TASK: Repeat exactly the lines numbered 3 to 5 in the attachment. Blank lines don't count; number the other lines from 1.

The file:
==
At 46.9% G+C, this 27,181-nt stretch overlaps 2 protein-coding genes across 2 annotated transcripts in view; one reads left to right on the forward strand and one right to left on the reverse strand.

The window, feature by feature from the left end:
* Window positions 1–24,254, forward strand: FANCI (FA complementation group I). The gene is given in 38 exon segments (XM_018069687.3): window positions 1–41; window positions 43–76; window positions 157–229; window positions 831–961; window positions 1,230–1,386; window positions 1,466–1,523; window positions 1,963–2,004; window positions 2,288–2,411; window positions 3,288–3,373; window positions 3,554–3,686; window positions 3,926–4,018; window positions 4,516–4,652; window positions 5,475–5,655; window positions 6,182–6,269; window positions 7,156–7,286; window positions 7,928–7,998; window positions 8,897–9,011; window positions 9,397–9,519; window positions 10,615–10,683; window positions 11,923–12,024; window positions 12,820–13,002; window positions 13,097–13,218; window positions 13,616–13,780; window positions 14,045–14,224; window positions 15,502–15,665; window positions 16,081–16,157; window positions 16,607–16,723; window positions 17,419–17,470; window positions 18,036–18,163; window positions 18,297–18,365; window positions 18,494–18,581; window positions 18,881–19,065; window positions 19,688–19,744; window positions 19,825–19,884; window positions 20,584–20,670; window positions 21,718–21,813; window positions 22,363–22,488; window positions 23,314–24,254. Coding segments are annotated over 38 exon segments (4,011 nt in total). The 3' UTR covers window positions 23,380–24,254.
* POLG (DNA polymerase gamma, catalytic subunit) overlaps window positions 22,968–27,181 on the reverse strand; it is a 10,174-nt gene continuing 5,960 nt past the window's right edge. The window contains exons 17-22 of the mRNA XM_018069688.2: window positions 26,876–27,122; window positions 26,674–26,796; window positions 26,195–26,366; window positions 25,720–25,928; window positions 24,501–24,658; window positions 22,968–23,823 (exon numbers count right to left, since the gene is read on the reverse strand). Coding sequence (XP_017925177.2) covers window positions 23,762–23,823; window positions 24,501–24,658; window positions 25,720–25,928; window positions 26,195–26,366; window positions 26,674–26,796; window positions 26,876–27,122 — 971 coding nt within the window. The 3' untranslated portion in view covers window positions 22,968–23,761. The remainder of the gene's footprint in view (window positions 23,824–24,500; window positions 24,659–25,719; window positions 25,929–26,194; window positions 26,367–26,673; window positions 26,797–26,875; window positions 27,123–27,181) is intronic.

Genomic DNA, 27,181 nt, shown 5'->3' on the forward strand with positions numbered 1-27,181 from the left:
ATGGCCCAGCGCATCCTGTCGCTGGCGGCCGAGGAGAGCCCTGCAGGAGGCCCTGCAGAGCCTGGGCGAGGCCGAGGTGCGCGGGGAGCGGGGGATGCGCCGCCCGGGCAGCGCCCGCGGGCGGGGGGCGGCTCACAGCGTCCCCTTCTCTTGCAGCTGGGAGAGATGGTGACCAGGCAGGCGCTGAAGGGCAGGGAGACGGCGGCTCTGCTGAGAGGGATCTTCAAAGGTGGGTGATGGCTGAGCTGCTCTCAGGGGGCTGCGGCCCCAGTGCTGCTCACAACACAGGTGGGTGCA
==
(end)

* Window positions 1–24,254, forward strand: FANCI (FA complementation group I). The gene is given in 38 exon segments (XM_018069687.3): window positions 1–41; window positions 43–76; window positions 157–229; window positions 831–961; window positions 1,230–1,386; window positions 1,466–1,523; window positions 1,963–2,004; window positions 2,288–2,411; window positions 3,288–3,373; window positions 3,554–3,686; window positions 3,926–4,018; window positions 4,516–4,652; window positions 5,475–5,655; window positions 6,182–6,269; window positions 7,156–7,286; window positions 7,928–7,998; window positions 8,897–9,011; window positions 9,397–9,519; window positions 10,615–10,683; window positions 11,923–12,024; window positions 12,820–13,002; window positions 13,097–13,218; window positions 13,616–13,780; window positions 14,045–14,224; window positions 15,502–15,665; window positions 16,081–16,157; window positions 16,607–16,723; window positions 17,419–17,470; window positions 18,036–18,163; window positions 18,297–18,365; window positions 18,494–18,581; window positions 18,881–19,065; window positions 19,688–19,744; window positions 19,825–19,884; window positions 20,584–20,670; window positions 21,718–21,813; window positions 22,363–22,488; window positions 23,314–24,254. Coding segments are annotated over 38 exon segments (4,011 nt in total). The 3' UTR covers window positions 23,380–24,254.
* POLG (DNA polymerase gamma, catalytic subunit) overlaps window positions 22,968–27,181 on the reverse strand; it is a 10,174-nt gene continuing 5,960 nt past the window's right edge. The window contains exons 17-22 of the mRNA XM_018069688.2: window positions 26,876–27,122; window positions 26,674–26,796; window positions 26,195–26,366; window positions 25,720–25,928; window positions 24,501–24,658; window positions 22,968–23,823 (exon numbers count right to left, since the gene is read on the reverse strand). Coding sequence (XP_017925177.2) covers window positions 23,762–23,823; window positions 24,501–24,658; window positions 25,720–25,928; window positions 26,195–26,366; window positions 26,674–26,796; window positions 26,876–27,122 — 971 coding nt within the window. The 3' untranslated portion in view covers window positions 22,968–23,761. The remainder of the gene's footprint in view (window positions 23,824–24,500; window positions 24,659–25,719; window positions 25,929–26,194; window positions 26,367–26,673; window positions 26,797–26,875; window positions 27,123–27,181) is intronic.

Genomic DNA, 27,181 nt, shown 5'->3' on the forward strand with positions numbered 1-27,181 from the left: